Slovenia is still among the NATO countries with the lowest defence spending, ranking 25th in terms of efforts to have 2% of GDP allocated for defence and 26th when it comes to defence investments, the latest figures released by NATO show.
NATO countries committed at a summit in Wales in 2014 to raise their defence spending to 2% of GDP in ten years and to spend 20% of defence funds on investments, targets that Slovenia has been well short of.
This year, Slovenia will allocate 1.3% of GDP for defence, and in 2023 and in 2024, this will rise to 1.4% and 1.5%, respectively. Nine NATO countries have already achieved the 2% goal, and about half expect to reach it in 2024.
“Unfortunately, Slovenia will not be among them,” Defence Minister Matej Tonin said after a NATO ministerial meeting on Thursday (17 February).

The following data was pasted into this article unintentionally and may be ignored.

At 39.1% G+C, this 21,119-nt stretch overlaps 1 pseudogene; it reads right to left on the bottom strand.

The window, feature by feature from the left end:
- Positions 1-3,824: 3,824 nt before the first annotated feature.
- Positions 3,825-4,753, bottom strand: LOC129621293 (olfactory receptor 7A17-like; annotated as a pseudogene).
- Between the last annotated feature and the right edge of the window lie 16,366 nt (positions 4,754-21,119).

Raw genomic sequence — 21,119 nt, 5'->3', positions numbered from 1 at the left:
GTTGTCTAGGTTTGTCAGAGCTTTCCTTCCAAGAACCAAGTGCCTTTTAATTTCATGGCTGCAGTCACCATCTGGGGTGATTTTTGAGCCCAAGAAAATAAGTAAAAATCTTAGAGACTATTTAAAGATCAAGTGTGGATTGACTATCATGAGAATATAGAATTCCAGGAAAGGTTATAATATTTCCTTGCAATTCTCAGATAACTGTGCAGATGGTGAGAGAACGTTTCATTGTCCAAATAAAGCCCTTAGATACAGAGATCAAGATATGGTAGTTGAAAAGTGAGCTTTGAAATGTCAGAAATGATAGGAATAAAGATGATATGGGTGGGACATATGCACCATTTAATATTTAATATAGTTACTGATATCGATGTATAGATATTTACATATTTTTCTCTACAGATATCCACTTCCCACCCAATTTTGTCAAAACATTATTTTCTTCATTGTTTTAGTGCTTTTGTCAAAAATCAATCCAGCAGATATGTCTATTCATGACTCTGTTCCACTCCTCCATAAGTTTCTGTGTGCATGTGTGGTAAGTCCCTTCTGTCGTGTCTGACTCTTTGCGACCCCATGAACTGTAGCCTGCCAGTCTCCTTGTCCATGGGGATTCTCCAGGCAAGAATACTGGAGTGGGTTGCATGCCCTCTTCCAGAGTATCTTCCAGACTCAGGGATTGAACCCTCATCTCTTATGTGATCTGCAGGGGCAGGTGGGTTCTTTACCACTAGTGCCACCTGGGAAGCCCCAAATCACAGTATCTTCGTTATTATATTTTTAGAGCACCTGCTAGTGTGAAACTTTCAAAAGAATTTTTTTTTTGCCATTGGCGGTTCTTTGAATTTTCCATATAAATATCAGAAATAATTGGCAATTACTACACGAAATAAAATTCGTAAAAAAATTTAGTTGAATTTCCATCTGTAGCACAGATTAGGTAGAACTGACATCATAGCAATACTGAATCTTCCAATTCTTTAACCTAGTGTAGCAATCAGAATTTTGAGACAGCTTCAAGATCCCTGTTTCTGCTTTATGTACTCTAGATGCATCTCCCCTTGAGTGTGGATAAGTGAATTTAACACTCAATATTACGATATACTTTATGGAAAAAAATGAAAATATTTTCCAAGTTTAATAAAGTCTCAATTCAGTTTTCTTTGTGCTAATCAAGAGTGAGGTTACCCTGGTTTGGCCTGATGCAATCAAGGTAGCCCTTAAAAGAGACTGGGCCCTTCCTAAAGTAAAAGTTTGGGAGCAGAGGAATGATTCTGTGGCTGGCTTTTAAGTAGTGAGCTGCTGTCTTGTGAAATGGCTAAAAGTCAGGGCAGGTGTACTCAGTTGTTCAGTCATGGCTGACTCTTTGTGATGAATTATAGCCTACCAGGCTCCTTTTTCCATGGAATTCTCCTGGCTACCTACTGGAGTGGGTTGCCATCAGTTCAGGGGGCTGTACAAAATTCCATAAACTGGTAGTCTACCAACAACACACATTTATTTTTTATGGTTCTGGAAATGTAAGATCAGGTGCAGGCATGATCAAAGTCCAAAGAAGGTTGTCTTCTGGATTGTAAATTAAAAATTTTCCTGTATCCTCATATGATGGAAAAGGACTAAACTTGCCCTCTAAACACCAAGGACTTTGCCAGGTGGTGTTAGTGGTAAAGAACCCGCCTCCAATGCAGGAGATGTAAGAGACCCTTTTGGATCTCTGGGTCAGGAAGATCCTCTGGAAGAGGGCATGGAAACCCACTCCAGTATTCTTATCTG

As for the goal of having 20% of defence money spent on investment, Slovenia has made significant progress in the past five years, increasing the share from just 5% to 17% last year. This year, this is to rise to 22% and next year to 23%, Tonin said.
The current government has overseen a significant increase in defence spending and closed several major deals in the past two years, including purchasing a military cargo aeroplane and new armoured personnel vehicles.
The move has sparked criticism from the centre-left opposition, which insists the money would be better spent on social services and healthcare.
Tonin said the criticism was unwarranted given the latest figures. “So much for the much talked about excessive spending of Slovenia, of which we hear at home,” he said.
(Mateja Benec | sta.si)